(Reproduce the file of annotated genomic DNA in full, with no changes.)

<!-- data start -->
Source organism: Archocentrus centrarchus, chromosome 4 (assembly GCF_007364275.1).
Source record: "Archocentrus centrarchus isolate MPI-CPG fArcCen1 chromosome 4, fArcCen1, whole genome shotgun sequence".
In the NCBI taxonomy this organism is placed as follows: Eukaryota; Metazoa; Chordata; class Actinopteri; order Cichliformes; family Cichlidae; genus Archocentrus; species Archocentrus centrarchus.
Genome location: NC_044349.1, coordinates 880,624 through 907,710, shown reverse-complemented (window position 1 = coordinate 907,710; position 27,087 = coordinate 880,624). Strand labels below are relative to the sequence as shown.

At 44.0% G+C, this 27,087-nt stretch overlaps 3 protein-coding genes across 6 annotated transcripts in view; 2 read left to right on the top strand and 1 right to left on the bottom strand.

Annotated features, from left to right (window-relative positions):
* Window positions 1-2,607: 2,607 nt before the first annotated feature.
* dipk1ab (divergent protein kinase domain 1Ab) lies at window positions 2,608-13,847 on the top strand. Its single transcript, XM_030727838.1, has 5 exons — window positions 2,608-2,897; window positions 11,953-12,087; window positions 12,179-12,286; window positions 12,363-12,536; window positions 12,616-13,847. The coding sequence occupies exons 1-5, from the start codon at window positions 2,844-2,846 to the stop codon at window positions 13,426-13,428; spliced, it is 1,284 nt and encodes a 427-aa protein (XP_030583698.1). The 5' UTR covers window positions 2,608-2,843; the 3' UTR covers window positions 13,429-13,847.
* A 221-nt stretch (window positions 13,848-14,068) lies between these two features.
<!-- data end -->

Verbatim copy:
Source organism: Archocentrus centrarchus, chromosome 4 (assembly GCF_007364275.1).
Source record: "Archocentrus centrarchus isolate MPI-CPG fArcCen1 chromosome 4, fArcCen1, whole genome shotgun sequence".
In the NCBI taxonomy this organism is placed as follows: Eukaryota; Metazoa; Chordata; class Actinopteri; order Cichliformes; family Cichlidae; genus Archocentrus; species Archocentrus centrarchus.
Genome location: NC_044349.1, coordinates 880,624 through 907,710, shown reverse-complemented (window position 1 = coordinate 907,710; position 27,087 = coordinate 880,624). Strand labels below are relative to the sequence as shown.

At 44.0% G+C, this 27,087-nt stretch overlaps 3 protein-coding genes across 6 annotated transcripts in view; 2 read left to right on the top strand and 1 right to left on the bottom strand.

Annotated features, from left to right (window-relative positions):
* Window positions 1-2,607: 2,607 nt before the first annotated feature.
* dipk1ab (divergent protein kinase domain 1Ab) lies at window positions 2,608-13,847 on the top strand. Its single transcript, XM_030727838.1, has 5 exons — window positions 2,608-2,897; window positions 11,953-12,087; window positions 12,179-12,286; window positions 12,363-12,536; window positions 12,616-13,847. The coding sequence occupies exons 1-5, from the start codon at window positions 2,844-2,846 to the stop codon at window positions 13,426-13,428; spliced, it is 1,284 nt and encodes a 427-aa protein (XP_030583698.1). The 5' UTR covers window positions 2,608-2,843; the 3' UTR covers window positions 13,429-13,847.
* A 221-nt stretch (window positions 13,848-14,068) lies between these two features.